var container = document.querySelector('#box');

Legacy JavaScript

var box = document.getElementById('box'),
    hasClass = function (el, cl) {
        var regex = new RegExp('(?:s|^)' + cl + '(?:s|$)');
        return !!el.className.match(regex);
    addClass = function (el, cl) {
        el.className += ' ' + cl;
    removeClass = function (el, cl) {
        var regex = new RegExp('(?:s|^)' + cl + '(?:s|$)');
        el.className = el.className.replace(regex, ' ');
    toggleClass = function (el, cl) {
        hasClass(el, cl) ? removeClass(el, cl) : addClass(el, cl);
addClass(box, 'drago');
removeClass(box, 'drago');
toggleClass(box, 'drago'); // if the element does not have a class of 'drago', add one.

Credit: These examples are from the post, From jQuery to JavaScript: A Reference, by Jeffrey Way.

Which is better? — or Which is better When?

As Way points out, the question is not necessarily “Which is better?” but “Which is better when?” JavaScript’s new Selector API goes a long way toward making vanilla JavaScript nearly as easy to work with as jQuery. In cases where we can get things done without loading the jQuery library, our sites will travel lighter and perform a bit snappier.

They take-away: The jQuery library is fantastic when you need it, but in each case, we should pause to ask: “Do I really need jQuery in this case? — Or can I get it done in straight JavaScript?”


Backbone.js: A Roundup for Beginners

Backbone.js LogoBringing MVC architecture to the creation of Web applications, Backbone.js helps you manage complexity while keep your coding practices clean, including maintaining a neat separation of content from presentation. Backbone.js plays well with other libraries, giving developers freedom to follow their own preferences for DOM scripting — whether with jQuery, Dojo, Prototype, etc.

Developed by Jeremy Ashkenas, creator of CoffeeScript, Backbone.js has quickly built an active and helpful community of developers. If you’d like to start learning more about it, here are some excellent places to start.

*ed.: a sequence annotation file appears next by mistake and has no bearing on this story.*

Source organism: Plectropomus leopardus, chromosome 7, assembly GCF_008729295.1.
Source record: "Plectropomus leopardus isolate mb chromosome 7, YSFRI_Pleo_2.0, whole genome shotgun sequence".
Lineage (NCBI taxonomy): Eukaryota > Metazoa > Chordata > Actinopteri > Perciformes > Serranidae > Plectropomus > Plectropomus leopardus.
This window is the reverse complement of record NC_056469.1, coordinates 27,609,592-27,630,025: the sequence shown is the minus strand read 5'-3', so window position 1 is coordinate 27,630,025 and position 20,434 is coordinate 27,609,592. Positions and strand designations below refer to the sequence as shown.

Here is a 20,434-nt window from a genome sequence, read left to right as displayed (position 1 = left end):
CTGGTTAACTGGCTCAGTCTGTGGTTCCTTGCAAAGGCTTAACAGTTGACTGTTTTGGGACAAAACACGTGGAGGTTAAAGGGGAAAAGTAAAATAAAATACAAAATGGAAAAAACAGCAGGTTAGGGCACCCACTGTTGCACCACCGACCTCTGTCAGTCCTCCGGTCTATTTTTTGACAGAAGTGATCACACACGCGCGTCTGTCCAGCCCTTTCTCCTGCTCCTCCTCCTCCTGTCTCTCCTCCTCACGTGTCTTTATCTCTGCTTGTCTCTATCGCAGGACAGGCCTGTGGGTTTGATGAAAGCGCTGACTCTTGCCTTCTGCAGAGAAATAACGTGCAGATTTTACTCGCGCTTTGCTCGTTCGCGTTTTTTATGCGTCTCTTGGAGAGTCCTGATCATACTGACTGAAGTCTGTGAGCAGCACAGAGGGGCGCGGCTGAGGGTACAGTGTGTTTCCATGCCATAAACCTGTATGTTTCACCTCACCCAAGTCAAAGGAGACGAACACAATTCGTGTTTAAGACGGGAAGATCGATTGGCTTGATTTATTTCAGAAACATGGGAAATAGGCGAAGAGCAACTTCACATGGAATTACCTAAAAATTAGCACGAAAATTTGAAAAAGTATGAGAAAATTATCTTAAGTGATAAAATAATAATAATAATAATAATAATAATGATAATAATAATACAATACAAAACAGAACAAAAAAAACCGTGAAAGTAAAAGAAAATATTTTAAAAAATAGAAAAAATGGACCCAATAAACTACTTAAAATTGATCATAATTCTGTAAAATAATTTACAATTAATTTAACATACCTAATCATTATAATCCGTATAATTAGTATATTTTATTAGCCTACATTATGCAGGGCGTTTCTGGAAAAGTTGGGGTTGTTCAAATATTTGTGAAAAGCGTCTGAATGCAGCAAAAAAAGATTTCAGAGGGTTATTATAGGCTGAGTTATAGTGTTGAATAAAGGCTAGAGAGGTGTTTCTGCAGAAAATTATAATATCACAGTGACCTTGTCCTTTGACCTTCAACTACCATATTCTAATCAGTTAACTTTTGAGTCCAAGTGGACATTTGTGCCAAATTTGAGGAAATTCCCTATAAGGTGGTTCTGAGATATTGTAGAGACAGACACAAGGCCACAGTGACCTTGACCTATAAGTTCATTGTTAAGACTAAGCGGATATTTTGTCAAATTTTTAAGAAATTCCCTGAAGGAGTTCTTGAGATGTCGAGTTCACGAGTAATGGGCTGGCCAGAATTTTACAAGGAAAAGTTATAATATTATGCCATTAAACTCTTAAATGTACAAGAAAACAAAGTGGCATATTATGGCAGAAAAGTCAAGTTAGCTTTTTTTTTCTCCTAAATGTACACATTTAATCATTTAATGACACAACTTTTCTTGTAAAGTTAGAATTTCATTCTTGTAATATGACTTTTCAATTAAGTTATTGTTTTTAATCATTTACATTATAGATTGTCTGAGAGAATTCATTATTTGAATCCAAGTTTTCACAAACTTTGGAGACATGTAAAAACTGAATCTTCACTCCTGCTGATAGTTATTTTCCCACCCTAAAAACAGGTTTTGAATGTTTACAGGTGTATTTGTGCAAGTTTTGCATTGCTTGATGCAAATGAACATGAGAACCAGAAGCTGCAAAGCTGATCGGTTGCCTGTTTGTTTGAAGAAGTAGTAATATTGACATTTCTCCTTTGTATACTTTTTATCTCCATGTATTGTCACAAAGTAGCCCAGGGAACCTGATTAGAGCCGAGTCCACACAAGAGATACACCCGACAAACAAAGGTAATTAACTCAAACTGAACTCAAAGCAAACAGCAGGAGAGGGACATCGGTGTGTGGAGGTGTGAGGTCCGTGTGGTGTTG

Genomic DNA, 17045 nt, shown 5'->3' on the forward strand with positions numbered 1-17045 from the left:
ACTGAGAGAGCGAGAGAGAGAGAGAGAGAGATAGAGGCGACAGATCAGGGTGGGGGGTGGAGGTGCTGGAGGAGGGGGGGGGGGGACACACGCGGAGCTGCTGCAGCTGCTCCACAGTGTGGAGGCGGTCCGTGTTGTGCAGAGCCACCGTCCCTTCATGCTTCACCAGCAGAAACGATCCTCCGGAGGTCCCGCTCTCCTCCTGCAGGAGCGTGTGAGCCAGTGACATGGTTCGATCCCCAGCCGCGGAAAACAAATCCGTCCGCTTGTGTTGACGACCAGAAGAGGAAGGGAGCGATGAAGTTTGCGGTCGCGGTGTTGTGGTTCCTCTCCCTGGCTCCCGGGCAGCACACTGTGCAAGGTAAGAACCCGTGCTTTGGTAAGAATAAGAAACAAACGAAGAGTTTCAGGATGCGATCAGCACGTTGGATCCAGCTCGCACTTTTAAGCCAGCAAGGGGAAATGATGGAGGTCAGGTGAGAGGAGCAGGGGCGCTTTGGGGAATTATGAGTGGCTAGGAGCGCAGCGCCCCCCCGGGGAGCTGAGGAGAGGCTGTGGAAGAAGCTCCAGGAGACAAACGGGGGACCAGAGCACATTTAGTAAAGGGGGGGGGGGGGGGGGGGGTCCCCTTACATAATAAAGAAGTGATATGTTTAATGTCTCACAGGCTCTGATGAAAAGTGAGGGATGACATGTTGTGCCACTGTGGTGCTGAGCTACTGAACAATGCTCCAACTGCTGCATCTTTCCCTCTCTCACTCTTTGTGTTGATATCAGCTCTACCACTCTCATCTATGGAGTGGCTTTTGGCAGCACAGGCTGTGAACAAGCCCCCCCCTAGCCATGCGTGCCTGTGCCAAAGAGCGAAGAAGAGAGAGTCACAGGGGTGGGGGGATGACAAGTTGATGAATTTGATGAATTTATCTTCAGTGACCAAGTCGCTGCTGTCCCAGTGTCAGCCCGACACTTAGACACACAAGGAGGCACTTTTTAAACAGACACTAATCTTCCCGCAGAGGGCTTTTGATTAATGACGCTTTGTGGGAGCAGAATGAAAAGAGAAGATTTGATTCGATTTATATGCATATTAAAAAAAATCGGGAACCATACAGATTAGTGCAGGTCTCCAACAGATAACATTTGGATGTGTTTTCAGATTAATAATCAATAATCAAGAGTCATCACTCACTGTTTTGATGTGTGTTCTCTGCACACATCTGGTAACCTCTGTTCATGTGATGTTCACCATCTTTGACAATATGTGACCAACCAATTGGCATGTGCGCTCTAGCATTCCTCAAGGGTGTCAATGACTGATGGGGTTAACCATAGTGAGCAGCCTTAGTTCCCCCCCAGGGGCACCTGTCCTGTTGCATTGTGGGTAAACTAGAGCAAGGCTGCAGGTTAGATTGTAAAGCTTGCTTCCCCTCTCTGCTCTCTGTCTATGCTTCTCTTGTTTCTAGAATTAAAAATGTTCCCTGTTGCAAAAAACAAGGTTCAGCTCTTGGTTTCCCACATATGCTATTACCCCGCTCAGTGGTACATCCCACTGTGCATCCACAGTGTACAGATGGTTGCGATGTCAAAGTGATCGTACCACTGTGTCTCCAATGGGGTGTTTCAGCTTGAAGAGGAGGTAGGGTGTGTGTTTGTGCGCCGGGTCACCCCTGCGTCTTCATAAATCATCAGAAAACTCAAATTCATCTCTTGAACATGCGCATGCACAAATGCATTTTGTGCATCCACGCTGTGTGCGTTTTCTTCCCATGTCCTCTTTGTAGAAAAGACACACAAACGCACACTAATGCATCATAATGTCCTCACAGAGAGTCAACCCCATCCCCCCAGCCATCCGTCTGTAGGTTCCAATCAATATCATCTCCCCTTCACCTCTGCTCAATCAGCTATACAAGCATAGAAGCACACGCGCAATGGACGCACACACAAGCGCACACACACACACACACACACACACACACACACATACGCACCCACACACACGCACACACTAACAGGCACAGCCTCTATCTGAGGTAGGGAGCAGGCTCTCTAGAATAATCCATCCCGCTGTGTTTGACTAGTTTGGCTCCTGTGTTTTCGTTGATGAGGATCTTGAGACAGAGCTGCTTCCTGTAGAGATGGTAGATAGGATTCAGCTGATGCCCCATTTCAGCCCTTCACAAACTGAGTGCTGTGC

Home Base

Backbone.js lives here


Resource Roundups

Leading Competitors

Related Posts

A Case for Sproutcore over Backbone.js for Web Apps

Sproutcore Logo

@mfied makes an interesting case for utilizing Sproutcore for web app development.

Read the Post

Via Building interactive web apps with SproutCore | Minified:

Currently, Backbone gets a lot of the attention, and rightly so, it’s a great framework. In this post though, I want to demonstrate a use case where I believe SproutCore 2 excels — building interactive web apps.

Developing in SproutCore takes away the need to update and re-render views, and the focus shifts entirely to managing and updating the client side data model.

Go read the post


Conditional Loading for Responsive Designs — 24 ways

For you responsive web designers: excellent post from 24 ways, by Jeremy Keith —

Need to keep your site friendly for mobile devices, and yet load rich content for devices that can handle it? Employ an if statement in your script.

Very simple to implement. Excellent how to and demo included.

“If I only want to run that search when there’s room for a sidebar, I can wrap it in an if statement.”

Conditional Loading Snippet

“If the browser is wider than 640 pixels, that will fire off a search for news stories about cats and put the results into the newsresults element in my markup.”

24 ways: Conditional Loading for Responsive Designs